January 23, 2014

Mozart's Last Year Mixtape

By Michael Zwiebach

The year 1791 ended badly for Mozart: Being born 137 years before the discovery of antibiotics had its down side. But on the plus side, the great composer had a professional year the likes of which is difficult to believe, even putting aside the issue of a terminal illness: He finished the Piano Concerto in B-flat (no. 27) to start the year, and went on to write two operas, La clemenza di Tito and The Magic Flute, the Clarinet Concerto in A Major, half of a Requiem Mass, several chamber works, and a raft of dances and songs. Here’s a playlist of standards and unusual pieces from Mozart’s last year.

 

    1. Allegro from Piano Concerto 27 in B-Flat, K. 595 (movement 3); Rudolf Serkin, piano; Berlin Philharmonic, Claudio Abbado, conductor.
    Claudio Abbado, who died earlier this week, showed off his Mozart chops with the surprisingly light-fingered Rudolf Serkin in this recording.

    2. Ave Verum Corpus (Hail, true body), K.618; Choir of New College, Oxford; Edward Higginbotham, cond.
    One of the most beautiful settings of this familiar Communion hymn.

    3. Rondo in C Major for glass harmonica, flute, oboe, viola, and cello, K.617; Dennis James, glass harmonica, with the Emerson String Quartet.
    The glass harmonica, a version of tuned water glasses, was actually invented by Benjamin Franklin, in partnership with a London glassblower. Mozart’s work for it has a depth of feeling that places it in the same sphere as the Ave Verum Corpus, composed a month later.

    4 and 5. Two contredanses, K. 605a and 610.
    These little dances have subtitles: “Il trionfo delle donne” (The triumph of women”) and “Les filles malicieuses” (The mischievous girls), and are full of roguish charm.

    6. “Bei Männern, welche Liebe fühlen” (With men who feel love), duet from The Magic FluteK. 620; Rosa Mannion, soprano, Reinhard Hagen, baritone; Les Arts Florissants, William Christie, cond.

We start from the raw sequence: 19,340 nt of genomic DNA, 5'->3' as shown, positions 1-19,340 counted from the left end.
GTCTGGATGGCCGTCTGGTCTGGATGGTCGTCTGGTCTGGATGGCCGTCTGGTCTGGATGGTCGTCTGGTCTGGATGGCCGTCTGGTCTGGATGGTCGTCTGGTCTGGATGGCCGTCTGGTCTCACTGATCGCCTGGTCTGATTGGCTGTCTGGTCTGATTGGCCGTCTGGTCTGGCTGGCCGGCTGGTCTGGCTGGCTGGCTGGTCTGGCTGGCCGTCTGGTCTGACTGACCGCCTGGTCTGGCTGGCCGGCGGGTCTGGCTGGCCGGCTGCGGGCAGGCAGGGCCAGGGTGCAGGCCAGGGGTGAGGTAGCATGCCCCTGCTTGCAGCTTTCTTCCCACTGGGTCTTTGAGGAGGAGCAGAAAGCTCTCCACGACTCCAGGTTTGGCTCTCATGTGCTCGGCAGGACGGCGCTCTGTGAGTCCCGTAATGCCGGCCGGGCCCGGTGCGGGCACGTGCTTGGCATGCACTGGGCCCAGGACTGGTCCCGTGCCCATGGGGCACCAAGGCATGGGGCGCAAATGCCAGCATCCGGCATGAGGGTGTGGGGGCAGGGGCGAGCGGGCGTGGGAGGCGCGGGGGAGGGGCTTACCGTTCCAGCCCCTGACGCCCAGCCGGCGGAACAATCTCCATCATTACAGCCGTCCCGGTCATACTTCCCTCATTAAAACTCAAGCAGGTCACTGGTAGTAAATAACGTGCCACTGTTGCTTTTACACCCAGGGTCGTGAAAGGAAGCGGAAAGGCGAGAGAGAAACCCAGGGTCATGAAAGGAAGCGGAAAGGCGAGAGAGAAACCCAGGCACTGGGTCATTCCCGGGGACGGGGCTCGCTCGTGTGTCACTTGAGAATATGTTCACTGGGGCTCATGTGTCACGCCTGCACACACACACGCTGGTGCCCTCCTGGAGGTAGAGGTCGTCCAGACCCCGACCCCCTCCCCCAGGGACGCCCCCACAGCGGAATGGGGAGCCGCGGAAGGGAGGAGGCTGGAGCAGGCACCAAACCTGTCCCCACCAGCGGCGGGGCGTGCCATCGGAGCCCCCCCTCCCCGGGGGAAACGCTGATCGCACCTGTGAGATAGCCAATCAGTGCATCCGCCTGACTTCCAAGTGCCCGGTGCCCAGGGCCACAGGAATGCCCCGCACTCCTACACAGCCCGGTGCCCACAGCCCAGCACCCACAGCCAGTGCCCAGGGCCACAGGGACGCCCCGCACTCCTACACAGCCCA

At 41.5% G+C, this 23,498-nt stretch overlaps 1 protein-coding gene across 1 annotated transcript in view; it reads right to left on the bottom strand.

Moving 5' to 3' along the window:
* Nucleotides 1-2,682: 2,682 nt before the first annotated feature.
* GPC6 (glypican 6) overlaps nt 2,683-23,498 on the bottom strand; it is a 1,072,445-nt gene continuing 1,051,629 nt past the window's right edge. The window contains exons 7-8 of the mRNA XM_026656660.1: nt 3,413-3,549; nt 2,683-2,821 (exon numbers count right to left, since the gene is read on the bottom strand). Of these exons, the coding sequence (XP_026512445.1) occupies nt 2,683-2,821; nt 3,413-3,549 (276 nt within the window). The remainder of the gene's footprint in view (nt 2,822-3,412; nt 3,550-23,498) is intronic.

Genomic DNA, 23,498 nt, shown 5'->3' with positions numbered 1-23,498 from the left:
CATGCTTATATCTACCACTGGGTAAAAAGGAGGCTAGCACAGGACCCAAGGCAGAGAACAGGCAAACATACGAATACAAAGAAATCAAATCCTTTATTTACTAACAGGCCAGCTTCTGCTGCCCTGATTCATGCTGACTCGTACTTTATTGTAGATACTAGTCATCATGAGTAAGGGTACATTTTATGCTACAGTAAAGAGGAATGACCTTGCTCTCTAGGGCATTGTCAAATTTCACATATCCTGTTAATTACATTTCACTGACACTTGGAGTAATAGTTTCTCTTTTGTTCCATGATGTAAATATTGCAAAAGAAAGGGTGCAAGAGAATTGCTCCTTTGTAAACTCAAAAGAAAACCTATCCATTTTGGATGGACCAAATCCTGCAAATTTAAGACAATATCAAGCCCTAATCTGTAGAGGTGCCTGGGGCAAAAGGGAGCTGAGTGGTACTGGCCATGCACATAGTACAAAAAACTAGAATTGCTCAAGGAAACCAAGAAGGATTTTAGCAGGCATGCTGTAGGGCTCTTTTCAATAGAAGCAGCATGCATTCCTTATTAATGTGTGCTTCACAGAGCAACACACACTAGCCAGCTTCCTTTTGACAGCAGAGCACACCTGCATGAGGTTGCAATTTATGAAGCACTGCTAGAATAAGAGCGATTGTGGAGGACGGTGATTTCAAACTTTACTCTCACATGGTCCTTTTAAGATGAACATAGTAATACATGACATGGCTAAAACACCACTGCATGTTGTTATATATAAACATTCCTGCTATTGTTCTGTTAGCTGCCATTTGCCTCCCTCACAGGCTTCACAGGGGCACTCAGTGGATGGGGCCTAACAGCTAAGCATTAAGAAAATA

All through the bizarre tale of adventure and fantasy and Masonic pronouncements that is Die Zauberflöte, there are these unexpectedly deep feelings, which make the opera more than the sum of its parts. This little duet, sung by Papageno and Pamina about the pleasures and duties of marriage is one.

    7. “Der Hölle Rache” (A fiery rage), from The Magic Flute; Diana Damrau, soprano.
    And then, of course, there’s the colorful fireworks of this aria, which makes the Queen of the Night really popular with operagoers, despite the unpleasant things she’s threatening here.

    8. “Non più di fiori” (No more flowers), from La clemenza di Tito, K.621; Anne Sophie von Otter, mezzo soprano.
    Mozart’s other opera from 1791 is still regularly performed, and this aria of regret, by the opera’s chief antagonist, Vitellia, is one of the highlights. She realizes the wrong she’s done to the emperor Titus, and vows to give up her power struggle.

    9. Adagio (Movement II) from Clarinet Concerto in A Major, K. 622, Martin Fröst, clarinet; Amsterdam Sinfonia, Peter Oundjian, cond.
    Mozart the melodist supreme; they just kept coming. The clarinet (especially its cousin the basset horn) was a particular loves of Mozart’s, as the instrumentation of Vitellia’s aria above already shows.

    10. “Requiem aeternam” from Requiem in D Minor, K. 626; Berlin Philharmonic and Chorus, Claudio Abbado, conductor.
    A shadowy work, it seems to betray more of the composer’s state of mind at the time of writing than any other work of his.

Michael Zwiebach is the senior editor/ content manager for SFCV. He assigns all articles and content, manages the writing staff and does editing. A member of SFCV from the beginning, Michael holds a Ph.D. in music history from the University of California, Berkeley.